Design

Mood Boarding: Setting the Tone for Your Design

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My heart is racing and my palms are sweaty. I have spent time and money preparing for this moment. Now that’s it’s here, I just want to run and hide. “Hello, old friend” I said to my blank computer screen. “Let’s get designing my personal holistic healing website, shall we.”

Creating a mood board is intimidating

It is one thing to create a mood board for a class. The teacher does all the heavy lifting for you. They tell you the background story, client dreams, their favorite colors. When designing something for myself, the interview goes something like this.

Interviewer: Tell me a little about yourself.

Me: I’m… Ummm… Human? Wait! Yes, human.

I: Ok? Where do you see your business going, say, within the next year?

Me: Oh, I’m not going anywhere. I’m very comfortable right here. PJ pants forever!

I: That wasn’t helpful. Like, at all. Here’s an easy one. What’s your favorite color?

Me: I can pick one?!?!?

I think even Katie Couric would hate interviewing me. But mood boarding is the first step of design for a reason. This step captures colors and themes that will be present throughout your design. Skipping this step puts you at risk of looking like everyone else.

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But super easy when you are a cyber stalker

Since I’m incapable of taking an interview with myself seriously, I decided it would be easy to pretend I was someone else. In this case, I pretended I was my yoga teacher. She is one of my role models. She is one of the people who got me thinking of holistic healing as a profession. I would be so excited to do the work she does and help people improve their lives with yoga and alternative medicine. So, I slip into her shoes (not literally, even though they are super cute), and start over.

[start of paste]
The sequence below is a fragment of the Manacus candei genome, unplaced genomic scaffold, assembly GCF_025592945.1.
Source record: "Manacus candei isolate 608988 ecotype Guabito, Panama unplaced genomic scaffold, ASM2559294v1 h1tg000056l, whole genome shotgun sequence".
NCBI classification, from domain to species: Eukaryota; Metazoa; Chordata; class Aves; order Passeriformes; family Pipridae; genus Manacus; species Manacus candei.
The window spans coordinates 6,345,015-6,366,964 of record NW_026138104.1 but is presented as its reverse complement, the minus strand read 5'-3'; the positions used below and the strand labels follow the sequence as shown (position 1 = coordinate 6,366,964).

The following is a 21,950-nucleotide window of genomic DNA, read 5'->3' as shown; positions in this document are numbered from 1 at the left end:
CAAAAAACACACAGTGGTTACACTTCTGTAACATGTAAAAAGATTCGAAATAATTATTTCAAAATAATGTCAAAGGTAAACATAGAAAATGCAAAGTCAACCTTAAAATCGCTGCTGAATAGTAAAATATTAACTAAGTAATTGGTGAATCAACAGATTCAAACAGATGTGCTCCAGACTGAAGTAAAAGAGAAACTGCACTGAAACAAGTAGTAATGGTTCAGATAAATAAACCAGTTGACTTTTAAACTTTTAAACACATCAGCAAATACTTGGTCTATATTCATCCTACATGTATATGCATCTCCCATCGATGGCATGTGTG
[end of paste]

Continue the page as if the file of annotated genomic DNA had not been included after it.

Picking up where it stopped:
I start stalking her on Facebook. I take screenshots of the groups she’s joined or that are similar. I browse through all the pretty pictures other people post and make note of those that really capture my attention. With the list of groups, I start google searching images with the keywords found in group names, popular posts, or those I feel compelled to click on.

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Capture and put images in an easy to access place

Now that I have a slew of images, I get the easy task of picking the ones that appeal most to me. Even though I’m designing with my role model in mind, I can cherry pick the images that resonate most to me. It makes sense, seeing that this is MY website, not my yoga teacher’s. I put the images in an easily accessible place that I can look at for hours on end.

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I have found Pinterest and Google Docs to be great free resources to keep images in one place. I know others who create beautiful old fashion collages, with printouts and magazine clippings. Others use fancy software that will help extract colors into a grid and collage the images for you. But it is up to you and what you feel most comfortable working with.

Then Bam! You have a mood board

Now that I have figured out images that capture my goals and sentiments towards holistic healing, I can sit back and let my brain do what it does best – find patterns! I can start analyzing the main theme in my mood board and break it down into its components of color and typography.

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